In this week's edition of our open source news roundup, we take a look at KDE Plasma Mobile, a secure video conferencing platform, open source tools for newsrooms, and more.
Open source news for your reading pleasure.
July 25 - 31, 2015
KDE launches Plasma Mobile
Does the world need another mobile operating system? The folks behind KDE, a popular Linux desktop environment, think so. At the recent Akademy event, the KDE community has announced the Plasma Mobile project.
Plasma Mobile is "a Free (as in Freedom and beer), user-friendly, privacy-enabling and customizable platform for mobile devices." There's a heavy emphasis on security, and the platform will be able to run Android and Ubuntu Phone apps, as well as native QT apps and ones written using GTK.
Right now, Plasma Mobile is just a prototype but one that runs on Nexus 5 phones. You can download an image for the Nexus 5.
Spreedbox promises secure open source videoconference
With Edward Snowden's revelations about various three- and four-letter government agencies spying on video conferencing services like Skype, more than a few people have been looking for a secure alternative. If the Kickstarter campaign for a service called Spreedbox succeeds, they might get their wish.
IT Week talked to Niels Mache, head of the project who said, "With the Spreedbox we focus on 'private' communication and the user's privacy. Information is the new Gold." Mache stated that the service will be built on top of open technologies—both open source software and open (or, at the very least, well-documented) hardware. Mache added "the Spreedbox is a design object too. Its Bauhaus design is virtually timeless and of high-value."
Spreedbox is looking to raise 23,000 euros. The campaign ends on August 23, 2015.
NPR releases open source social media tool for newsrooms
One profession that's embraced open source is journalism. Newsrooms have been adopting open source for a number of years now, with a number of excellent data journalism tools being developed and shared among news organizations.
National Public Radio (NPR) in the US is no exception. This week, NPR released a set of apps that helps create images for use with social media. According to NPR's Brian Boyer, the apps are an easy way for newsroom social media teams "to create those fashionable social graphics for your news organisation."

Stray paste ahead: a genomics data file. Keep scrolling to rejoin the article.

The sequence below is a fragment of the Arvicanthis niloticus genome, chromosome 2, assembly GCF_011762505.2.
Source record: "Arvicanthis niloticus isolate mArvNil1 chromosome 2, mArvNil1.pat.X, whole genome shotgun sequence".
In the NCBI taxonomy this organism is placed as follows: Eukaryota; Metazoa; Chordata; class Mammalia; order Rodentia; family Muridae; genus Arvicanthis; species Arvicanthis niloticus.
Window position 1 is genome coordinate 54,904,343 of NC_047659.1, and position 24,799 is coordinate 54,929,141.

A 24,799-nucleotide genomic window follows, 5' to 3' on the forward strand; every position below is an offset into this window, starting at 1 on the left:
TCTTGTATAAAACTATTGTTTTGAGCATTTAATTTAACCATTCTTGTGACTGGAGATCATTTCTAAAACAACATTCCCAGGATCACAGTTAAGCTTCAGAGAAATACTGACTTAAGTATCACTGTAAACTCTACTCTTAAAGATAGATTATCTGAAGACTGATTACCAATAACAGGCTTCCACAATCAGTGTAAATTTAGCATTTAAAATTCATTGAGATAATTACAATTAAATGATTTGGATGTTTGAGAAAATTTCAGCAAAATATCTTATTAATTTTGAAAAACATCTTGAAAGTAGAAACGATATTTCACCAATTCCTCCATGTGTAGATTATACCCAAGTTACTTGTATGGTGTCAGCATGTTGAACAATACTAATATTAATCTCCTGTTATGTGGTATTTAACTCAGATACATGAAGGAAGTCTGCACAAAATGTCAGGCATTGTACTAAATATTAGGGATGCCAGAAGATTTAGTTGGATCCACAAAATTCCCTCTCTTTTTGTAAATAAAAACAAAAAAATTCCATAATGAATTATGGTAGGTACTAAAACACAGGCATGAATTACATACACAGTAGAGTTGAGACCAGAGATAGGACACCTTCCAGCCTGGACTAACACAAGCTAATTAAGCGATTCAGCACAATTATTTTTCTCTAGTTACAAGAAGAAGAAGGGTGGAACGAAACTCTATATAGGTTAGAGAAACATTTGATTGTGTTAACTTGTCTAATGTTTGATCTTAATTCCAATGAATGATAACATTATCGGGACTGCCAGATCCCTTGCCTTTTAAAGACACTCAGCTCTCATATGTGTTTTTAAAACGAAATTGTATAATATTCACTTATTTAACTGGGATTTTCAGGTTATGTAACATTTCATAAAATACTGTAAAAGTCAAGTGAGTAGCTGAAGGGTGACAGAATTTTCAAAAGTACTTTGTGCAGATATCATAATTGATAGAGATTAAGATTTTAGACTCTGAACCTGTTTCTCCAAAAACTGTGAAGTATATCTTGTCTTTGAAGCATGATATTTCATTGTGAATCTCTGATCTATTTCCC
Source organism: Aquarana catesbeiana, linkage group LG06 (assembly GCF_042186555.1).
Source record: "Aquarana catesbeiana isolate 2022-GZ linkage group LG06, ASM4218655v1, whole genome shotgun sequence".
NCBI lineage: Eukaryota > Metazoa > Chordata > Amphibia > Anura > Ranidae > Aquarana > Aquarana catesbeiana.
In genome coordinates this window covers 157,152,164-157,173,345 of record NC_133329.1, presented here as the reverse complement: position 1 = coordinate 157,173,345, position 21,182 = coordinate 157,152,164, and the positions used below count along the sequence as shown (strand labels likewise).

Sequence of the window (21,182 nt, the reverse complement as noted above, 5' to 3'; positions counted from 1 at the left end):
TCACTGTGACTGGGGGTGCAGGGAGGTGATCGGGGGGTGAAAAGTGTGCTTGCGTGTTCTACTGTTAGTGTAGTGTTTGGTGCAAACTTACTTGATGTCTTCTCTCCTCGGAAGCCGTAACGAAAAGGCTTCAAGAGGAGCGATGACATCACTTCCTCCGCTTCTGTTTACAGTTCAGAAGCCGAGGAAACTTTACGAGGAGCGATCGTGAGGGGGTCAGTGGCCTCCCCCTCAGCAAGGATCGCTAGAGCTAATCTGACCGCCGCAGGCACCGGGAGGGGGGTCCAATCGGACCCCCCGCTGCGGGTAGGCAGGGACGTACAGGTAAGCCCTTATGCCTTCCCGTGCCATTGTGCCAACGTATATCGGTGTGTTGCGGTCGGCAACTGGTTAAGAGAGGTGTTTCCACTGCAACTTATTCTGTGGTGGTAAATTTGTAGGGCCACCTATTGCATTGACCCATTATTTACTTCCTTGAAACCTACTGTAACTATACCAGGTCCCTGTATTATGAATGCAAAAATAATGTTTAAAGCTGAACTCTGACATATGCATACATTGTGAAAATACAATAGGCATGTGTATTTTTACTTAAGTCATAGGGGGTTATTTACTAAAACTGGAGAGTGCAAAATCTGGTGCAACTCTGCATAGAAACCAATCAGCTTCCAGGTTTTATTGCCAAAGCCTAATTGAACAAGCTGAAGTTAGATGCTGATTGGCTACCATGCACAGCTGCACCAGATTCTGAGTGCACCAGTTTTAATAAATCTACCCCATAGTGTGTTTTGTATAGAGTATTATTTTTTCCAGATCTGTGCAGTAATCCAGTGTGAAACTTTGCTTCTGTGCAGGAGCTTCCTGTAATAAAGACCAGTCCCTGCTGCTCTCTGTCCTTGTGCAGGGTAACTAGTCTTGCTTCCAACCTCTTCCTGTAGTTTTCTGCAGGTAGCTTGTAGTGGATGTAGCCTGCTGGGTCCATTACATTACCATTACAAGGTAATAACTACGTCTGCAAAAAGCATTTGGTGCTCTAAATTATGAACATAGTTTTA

The apps, available on GitHub, let newsroom teams highlight punchy quotes, quickly display key facts, and watermark your images. Best of all, you don't need any graphic design skills to use these tools.
Mozilla launching a new feature testing program
While Firefox is a solid piece of software, it has been plagued by more than a few bugs. Mozilla has tried to squash as many of those bugs as it can, but hasn't always been successful. Next month, according to InfoWorld, "Mozilla plans to launch a new testing program next month that will let Firefox users try out potential changes to the browser." The idea is to get users, not just software developers and designers, choose which features are ready for prime time.
Capital One launches new DevOps dashboard
When major financial institution Capital One needed a dashboard to monitor its engineering pipeline, it didn't turn to commercial tools. Instead, it developed an application called Hygieia. And rather than keep it to themselves, Capital One released it as open source. Tapabrata Pal, Capital One's director of Next Generation Infrastructure, told eWeek that "since we knew it would be useful to others, we built it with the intention of sharing it with the world and offering an open source version."
In other news
- UK health service nurtures open source communities
- Debian drops support for SPARC
- The survey says: open source is a key driver for innovation at global companies
- Open Standards New Zealand launches petition to level the software playing field
- Open source in higher education: how far have we come?
A big thanks, as always, to the Opensource.com moderators and staff for their help this week.